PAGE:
The confidence that Irish Protestants vested in their legislature was augmented from the 1720s by the reinforcement of the culture of improvement already established among the elite. This was given institutional expression by the foundation of the Dublin Society in 1731. The mid-eighteenth century witnessed a striking acceleration in the range and variety of schemes and initiatives that were pursued both to increase the generation of wealth and to model the Irish landscape to reflect a familiar anglicized ideal. The construction of villages and towns, the development of the main cities, and the laying out of elegant demesnes created an appropriate milieu for the scores of Palladian and neoclassical houses that came to occupy the remodeled urban and rural landscape. As all this activity suggests, the Anglo-Irish elite were the arbiters of taste as well as the patrons of the architects, artists, book binders, silversmiths, mapmakers, tailors, and others whose handiwork has proved so influential in shaping the prevailing positive impression of the Georgian era. In practice, most of what was achieved was provincial in scale as well as standard, but this must not obscure the fact that the Anglo-Irish elite constituted Ireland's equivalent of an ancien régime aristocracy. The enthusiasm that they showed for dueling, that emblem of aristocratic exceptionalism throughout Europe, is merely the most obvious manifestation, but it is also exemplified in the general embrace of the ideals of civic virtue and, in the political sphere, of patriotism.

The Patriots' belief in the virtue of self-government climaxed during the late 1770s and early 1780s, when the Irish parliament secured the right to free trade within the empire (1780) and the right to make law untrammeled by restriction (1782). The late-eighteenth-century Irish parliament was legislatively active, but the atavistic incapacity of a majority of the Irish Protestant elite to perceive how they could possibly broaden the parameters of their constitution to admit Catholics caused many of their number to seek security in the rhetoric of Protestant Ascendancy from the mid-1780s. The popularity of this ideology, misleadingly attributed to mercantile and urban interests by William J. McCormack, extended across the Protestant elite. It was tangibly increased in the 1790s by the admission of Catholics to the franchise as well as by the emergence of republican separatism with the United Irishmen. Faced with the implications of redefining their constitution and identity to accommodate Catholics and with the threat of separation from Great Britain, many Irish Protestants found the rhetoric of continued Protestant Ascendancy more compelling. They found it more acceptable indeed to accede to the abolition of the Irish parliament, even though this body had been critical to their capacity to express their vision for Ireland when their influence was at its greatest during the mid-eighteenth century. The enactment of an Anglo-Irish union whereby, from 1 January 1801, Ireland sent one hundred MPs to the newly formed imperial parliament at Westminster paradoxically represented a milestone in the decline of the Protestant Ascendancy as a historical phenomenon.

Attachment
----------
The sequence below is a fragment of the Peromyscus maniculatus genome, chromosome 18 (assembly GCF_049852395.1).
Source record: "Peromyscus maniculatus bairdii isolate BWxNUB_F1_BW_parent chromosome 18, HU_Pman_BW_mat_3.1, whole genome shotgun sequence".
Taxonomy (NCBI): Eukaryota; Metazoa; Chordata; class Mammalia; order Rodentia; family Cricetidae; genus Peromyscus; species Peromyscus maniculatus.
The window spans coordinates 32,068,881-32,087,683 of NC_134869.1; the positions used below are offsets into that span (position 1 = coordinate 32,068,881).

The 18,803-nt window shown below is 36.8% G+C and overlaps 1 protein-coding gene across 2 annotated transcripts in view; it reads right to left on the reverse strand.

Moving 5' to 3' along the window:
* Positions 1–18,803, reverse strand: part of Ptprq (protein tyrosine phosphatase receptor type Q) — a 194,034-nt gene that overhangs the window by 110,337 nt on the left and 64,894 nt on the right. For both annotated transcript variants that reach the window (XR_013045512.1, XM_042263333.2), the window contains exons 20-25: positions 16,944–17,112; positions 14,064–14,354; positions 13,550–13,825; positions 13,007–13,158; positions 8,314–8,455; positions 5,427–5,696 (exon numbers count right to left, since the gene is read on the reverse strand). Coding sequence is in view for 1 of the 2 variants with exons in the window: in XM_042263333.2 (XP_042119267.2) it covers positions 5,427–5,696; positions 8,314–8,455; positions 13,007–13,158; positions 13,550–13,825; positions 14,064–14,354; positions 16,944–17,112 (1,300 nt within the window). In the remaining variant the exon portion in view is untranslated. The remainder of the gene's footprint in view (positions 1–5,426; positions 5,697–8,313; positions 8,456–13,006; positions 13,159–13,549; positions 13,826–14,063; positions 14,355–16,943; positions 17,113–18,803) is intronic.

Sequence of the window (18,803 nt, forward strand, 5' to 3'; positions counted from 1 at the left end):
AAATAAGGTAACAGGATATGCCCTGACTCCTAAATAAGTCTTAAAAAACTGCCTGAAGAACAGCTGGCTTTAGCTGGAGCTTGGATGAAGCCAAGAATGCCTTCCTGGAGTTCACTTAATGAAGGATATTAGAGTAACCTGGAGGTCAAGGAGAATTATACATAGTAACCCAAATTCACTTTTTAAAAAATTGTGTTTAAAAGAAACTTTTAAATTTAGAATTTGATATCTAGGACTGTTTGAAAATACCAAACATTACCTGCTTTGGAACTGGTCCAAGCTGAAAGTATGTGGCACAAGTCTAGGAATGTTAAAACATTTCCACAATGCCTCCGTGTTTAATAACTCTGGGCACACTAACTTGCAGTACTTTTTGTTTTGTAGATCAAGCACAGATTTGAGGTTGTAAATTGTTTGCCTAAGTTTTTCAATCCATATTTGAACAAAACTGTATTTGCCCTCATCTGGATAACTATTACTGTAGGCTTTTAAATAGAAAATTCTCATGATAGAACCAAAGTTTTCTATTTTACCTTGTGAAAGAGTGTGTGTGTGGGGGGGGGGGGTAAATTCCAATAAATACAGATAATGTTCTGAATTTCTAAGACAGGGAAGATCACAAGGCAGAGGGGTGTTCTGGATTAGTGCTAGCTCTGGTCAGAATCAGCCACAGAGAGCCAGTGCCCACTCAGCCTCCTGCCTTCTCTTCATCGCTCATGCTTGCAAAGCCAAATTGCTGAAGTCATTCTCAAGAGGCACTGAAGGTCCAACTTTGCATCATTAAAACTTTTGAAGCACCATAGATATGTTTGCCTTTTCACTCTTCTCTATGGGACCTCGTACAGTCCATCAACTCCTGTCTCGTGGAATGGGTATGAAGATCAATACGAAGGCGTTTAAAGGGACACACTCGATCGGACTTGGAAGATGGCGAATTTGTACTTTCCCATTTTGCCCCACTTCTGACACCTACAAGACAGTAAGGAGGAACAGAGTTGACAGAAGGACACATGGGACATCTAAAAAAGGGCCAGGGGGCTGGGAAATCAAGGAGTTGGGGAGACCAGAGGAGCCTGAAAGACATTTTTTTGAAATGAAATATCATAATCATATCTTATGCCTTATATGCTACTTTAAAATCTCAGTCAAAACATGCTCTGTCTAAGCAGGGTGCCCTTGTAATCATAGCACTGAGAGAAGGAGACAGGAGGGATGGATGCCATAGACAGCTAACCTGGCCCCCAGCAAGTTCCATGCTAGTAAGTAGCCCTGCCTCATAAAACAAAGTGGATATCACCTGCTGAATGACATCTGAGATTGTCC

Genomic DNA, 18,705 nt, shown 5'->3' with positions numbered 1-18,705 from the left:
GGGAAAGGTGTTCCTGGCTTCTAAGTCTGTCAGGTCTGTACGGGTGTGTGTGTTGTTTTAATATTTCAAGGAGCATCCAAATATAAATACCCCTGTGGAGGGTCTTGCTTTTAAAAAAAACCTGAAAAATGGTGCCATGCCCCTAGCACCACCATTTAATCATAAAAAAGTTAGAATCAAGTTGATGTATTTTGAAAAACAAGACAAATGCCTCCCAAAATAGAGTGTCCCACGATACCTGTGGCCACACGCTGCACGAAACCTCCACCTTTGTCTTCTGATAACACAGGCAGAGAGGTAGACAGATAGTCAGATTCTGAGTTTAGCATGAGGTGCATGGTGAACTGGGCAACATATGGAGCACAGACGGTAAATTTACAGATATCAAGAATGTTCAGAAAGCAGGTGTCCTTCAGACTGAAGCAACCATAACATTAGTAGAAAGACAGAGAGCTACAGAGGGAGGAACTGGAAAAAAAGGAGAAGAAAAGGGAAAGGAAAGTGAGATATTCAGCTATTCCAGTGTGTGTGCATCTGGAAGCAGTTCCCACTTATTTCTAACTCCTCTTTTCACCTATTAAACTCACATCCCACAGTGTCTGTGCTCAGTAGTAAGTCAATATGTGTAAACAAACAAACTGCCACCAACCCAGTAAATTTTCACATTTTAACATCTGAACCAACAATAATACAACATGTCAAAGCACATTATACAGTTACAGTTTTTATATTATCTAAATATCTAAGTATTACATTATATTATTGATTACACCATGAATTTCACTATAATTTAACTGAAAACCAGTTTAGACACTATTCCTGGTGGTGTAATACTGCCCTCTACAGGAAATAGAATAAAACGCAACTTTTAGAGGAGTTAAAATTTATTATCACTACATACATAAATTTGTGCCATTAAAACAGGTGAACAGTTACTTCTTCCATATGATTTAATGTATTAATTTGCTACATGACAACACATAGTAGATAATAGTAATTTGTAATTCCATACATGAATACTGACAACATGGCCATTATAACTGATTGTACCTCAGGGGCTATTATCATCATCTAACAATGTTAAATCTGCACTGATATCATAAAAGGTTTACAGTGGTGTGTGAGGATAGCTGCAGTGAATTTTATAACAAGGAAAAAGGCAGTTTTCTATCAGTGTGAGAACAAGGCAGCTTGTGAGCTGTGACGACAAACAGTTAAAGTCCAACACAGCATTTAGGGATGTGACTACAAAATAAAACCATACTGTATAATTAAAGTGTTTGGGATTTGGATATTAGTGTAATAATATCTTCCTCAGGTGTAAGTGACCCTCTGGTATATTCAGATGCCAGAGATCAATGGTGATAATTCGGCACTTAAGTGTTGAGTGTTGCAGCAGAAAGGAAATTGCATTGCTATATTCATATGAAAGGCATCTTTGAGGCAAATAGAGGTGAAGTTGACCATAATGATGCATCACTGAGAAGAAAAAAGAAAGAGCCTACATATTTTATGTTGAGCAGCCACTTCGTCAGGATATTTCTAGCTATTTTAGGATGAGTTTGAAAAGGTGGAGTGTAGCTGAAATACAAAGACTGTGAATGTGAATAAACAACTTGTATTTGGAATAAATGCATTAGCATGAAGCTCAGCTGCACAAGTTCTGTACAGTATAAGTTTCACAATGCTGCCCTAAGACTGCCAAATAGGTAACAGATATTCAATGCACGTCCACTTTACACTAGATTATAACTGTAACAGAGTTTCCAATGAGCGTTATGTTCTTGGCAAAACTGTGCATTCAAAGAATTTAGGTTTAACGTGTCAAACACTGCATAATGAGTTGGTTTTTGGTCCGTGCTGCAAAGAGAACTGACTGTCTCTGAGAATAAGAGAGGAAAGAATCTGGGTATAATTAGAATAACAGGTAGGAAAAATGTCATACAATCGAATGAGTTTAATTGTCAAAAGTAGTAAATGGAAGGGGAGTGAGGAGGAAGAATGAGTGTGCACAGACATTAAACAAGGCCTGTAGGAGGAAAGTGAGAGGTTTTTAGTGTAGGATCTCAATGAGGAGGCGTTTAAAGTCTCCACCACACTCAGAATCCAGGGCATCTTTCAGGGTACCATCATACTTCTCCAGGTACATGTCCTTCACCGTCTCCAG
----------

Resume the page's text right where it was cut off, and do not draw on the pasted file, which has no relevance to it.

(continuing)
SEE ALSO Church of Ireland: Since 1690; Eighteenth-Century Politics: 1690 to 1714—Revolution Settlement; Eighteenth-Century Politics: 1714 to 1778—Interest Politics; Eighteenth-Century Politics: 1778 to 1795—Parliamentary and Popular Politics; Eighteenth-Century Politics: 1795 to 1800—Repression, Rebellion, and Union; Penal Laws; Politics: 1690 to 1800—A Protestant Kingdom; Protestant Ascendancy: Decline, 1800 to 1930; Religion: Since 1690

Bibliography

Connolly, Sean. Religion, Law, and Power: The Making of Protestant Ireland, 1660–1760. 1992.

Cullen, Louis M. The Emergence of Modern Ireland, 1600–1900. 1981.

Kelly, James. "Eighteenth-Century Ascendancy: A Commentary." Eighteenth-Century Ireland 5 (1990): 173–187.

Lady Gilbert. Vol. 8 of Calendar of Ancient Records of Dublin. 1906.

McCormack, William J. Ascendancy and Tradition in Anglo-Irish Literature from 1789 to 1939. 1985.

MacDonagh, Oliver. States of Mind: A Study in Anglo-Irish Conflict, 1780–1980. 1983.

McGrath, Charles I. The Making of the Eighteenth-Century Irish Constitution: Government, Parliament and the Revenue, 1692–1714. 2000.

McNally, Patrick. Parties, Patriots, and Undertakers: Parliamentary Politics in Early Hanoverian Ireland. 1997.

James Kelly